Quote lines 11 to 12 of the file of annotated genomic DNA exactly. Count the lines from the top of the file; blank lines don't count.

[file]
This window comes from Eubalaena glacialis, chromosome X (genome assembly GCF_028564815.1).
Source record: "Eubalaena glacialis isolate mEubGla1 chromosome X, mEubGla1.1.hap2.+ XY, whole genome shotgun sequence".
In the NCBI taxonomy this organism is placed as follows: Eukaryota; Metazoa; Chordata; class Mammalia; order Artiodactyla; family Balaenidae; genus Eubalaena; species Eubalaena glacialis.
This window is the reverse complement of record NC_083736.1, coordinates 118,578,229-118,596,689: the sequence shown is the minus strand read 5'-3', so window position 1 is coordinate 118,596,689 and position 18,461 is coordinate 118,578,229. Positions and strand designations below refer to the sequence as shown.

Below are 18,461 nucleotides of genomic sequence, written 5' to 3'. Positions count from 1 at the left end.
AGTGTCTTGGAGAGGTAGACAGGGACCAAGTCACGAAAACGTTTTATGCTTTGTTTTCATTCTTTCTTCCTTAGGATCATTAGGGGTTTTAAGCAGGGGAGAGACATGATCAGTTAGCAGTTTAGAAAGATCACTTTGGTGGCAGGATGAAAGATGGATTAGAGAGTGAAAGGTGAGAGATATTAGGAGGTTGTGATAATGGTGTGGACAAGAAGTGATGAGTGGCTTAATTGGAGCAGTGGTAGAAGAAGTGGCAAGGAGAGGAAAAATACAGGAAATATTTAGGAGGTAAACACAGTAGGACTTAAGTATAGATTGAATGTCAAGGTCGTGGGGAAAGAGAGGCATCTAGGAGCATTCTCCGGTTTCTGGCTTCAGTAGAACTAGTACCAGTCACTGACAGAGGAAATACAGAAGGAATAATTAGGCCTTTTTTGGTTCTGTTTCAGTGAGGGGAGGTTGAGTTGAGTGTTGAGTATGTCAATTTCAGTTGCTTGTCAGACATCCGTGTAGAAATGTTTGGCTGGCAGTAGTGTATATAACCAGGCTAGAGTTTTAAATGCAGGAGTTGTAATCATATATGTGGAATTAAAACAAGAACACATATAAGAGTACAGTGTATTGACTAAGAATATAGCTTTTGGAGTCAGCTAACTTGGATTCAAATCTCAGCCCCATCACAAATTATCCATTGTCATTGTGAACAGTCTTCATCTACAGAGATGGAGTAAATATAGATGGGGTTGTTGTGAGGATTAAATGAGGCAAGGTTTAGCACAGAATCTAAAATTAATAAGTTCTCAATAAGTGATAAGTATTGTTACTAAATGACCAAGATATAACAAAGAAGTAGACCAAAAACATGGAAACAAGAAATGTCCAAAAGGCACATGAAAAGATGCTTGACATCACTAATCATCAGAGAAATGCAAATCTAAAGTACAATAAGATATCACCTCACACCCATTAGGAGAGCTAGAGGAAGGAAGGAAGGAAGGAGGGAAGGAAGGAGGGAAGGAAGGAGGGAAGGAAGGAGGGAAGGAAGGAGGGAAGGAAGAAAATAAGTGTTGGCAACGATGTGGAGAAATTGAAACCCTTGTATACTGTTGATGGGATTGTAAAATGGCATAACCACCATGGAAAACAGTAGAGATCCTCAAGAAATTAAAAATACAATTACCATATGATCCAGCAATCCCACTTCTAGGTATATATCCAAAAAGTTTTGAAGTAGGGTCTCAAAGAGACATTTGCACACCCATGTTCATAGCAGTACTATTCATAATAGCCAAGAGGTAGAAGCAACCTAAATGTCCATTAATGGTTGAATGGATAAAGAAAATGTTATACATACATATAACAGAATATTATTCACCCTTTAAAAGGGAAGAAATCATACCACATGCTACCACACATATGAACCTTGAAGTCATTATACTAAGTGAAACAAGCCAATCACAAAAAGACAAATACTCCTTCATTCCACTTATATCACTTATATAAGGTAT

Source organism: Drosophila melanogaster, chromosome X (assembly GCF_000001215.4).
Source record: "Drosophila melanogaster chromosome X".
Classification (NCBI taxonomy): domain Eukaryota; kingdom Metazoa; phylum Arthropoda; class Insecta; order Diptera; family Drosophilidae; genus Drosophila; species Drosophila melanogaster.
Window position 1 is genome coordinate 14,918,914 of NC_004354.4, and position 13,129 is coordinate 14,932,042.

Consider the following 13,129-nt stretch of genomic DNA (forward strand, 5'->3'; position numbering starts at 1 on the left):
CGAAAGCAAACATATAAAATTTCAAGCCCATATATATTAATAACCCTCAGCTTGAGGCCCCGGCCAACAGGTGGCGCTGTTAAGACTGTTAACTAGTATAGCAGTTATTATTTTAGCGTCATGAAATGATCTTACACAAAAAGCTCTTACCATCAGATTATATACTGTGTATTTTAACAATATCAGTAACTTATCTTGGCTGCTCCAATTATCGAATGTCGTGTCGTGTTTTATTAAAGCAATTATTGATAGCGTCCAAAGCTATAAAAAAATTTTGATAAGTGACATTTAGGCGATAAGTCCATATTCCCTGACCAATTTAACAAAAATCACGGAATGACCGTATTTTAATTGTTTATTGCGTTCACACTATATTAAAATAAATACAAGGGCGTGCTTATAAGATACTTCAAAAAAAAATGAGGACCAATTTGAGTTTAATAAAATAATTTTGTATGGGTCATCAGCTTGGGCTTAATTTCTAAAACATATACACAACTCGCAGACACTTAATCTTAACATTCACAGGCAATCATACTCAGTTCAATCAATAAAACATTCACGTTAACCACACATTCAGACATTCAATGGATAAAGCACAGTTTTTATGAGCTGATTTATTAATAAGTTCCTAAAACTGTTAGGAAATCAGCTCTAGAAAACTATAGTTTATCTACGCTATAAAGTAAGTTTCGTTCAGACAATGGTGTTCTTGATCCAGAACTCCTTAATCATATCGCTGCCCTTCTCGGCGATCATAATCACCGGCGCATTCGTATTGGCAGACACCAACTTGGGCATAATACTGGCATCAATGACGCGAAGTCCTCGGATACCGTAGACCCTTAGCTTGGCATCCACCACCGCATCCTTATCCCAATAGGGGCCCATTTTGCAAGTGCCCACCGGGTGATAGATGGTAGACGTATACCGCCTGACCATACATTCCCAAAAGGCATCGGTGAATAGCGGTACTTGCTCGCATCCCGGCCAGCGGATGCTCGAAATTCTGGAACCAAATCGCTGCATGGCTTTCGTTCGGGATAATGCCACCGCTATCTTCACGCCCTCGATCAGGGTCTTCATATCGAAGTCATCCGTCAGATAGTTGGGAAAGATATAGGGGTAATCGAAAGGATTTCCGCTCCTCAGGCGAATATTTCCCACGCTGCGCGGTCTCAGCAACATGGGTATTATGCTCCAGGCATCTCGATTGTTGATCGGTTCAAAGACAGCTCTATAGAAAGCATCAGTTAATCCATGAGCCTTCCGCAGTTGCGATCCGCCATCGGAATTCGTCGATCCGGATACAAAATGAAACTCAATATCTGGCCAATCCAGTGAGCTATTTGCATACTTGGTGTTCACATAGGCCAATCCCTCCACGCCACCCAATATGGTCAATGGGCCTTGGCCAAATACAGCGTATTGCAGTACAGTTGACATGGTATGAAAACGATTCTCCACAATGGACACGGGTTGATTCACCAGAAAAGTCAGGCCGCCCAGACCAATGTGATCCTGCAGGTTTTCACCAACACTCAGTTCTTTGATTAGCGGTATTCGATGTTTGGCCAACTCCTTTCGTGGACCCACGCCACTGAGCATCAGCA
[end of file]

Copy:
Consider the following 13,129-nt stretch of genomic DNA (forward strand, 5'->3'; position numbering starts at 1 on the left):
CGAAAGCAAACATATAAAATTTCAAGCCCATATATATTAATAACCCTCAGCTTGAGGCCCCGGCCAACAGGTGGCGCTGTTAAGACTGTTAACTAGTATAGCAGTTATTATTTTAGCGTCATGAAATGATCTTACACAAAAAGCTCTTACCATCAGATTATATACTGTGTATTTTAACAATATCAGTAACTTATCTTGGCTGCTCCAATTATCGAATGTCGTGTCGTGTTTTATTAAAGCAATTATTGATAGCGTCCAAAGCTATAAAAAAATTTTGATAAGTGACATTTAGGCGATAAGTCCATATTCCCTGACCAATTTAACAAAAATCACGGAATGACCGTATTTTAATTGTTTATTGCGTTCACACTATATTAAAATAAATACAAGGGCGTGCTTATAAGATACTTCAAAAAAAAATGAGGACCAATTTGAGTTTAATAAAATAATTTTGTATGGGTCATCAGCTTGGGCTTAATTTCTAAAACATATACACAACTCGCAGACACTTAATCTTAACATTCACAGGCAATCATACTCAGTTCAATCAATAAAACATTCACGTTAACCACACATTCAGACATTCAATGGATAAAGCACAGTTTTTATGAGCTGATTTATTAATAAGTTCCTAAAACTGTTAGGAAATCAGCTCTAGAAAACTATAGTTTATCTACGCTATAAAGTAAGTTTCGTTCAGACAATGGTGTTCTTGATCCAGAACTCCTTAATCATATCGCTGCCCTTCTCGGCGATCATAATCACCGGCGCATTCGTATTGGCAGACACCAACTTGGGCATAATACTGGCATCAATGACGCGAAGTCCTCGGATACCGTAGACCCTTAGCTTGGCATCCACCACCGCATCCTTATCCCAATAGGGGCCCATTTTGCAAGTGCCCACCGGGTGATAGATGGTAGACGTATACCGCCTGACCATACATTCCCAAAAGGCATCGGTGAATAGCGGTACTTGCTCGCATCCCGGCCAGCGGATGCTCGAAATTCTGGAACCAAATCGCTGCATGGCTTTCGTTCGGGATAATGCCACCGCTATCTTCACGCCCTCGATCAGGGTCTTCATATCGAAGTCATCCGTCAGATAGTTGGGAAAGATATAGGGGTAATCGAAAGGATTTCCGCTCCTCAGGCGAATATTTCCCACGCTGCGCGGTCTCAGCAACATGGGTATTATGCTCCAGGCATCTCGATTGTTGATCGGTTCAAAGACAGCTCTATAGAAAGCATCAGTTAATCCATGAGCCTTCCGCAGTTGCGATCCGCCATCGGAATTCGTCGATCCGGATACAAAATGAAACTCAATATCTGGCCAATCCAGTGAGCTATTTGCATACTTGGTGTTCACATAGGCCAATCCCTCCACGCCACCCAATATGGTCAATGGGCCTTGGCCAAATACAGCGTATTGCAGTACAGTTGACATGGTATGAAAACGATTCTCCACAATGGACACGGGTTGATTCACCAGAAAAGTCAGGCCGCCCAGACCAATGTGATCCTGCAGGTTTTCACCAACACTCAGTTCTTTGATTAGCGGTATTCGATGTTTGGCCAACTCCTTTCGTGGACCCACGCCACTGAGCATCAGCA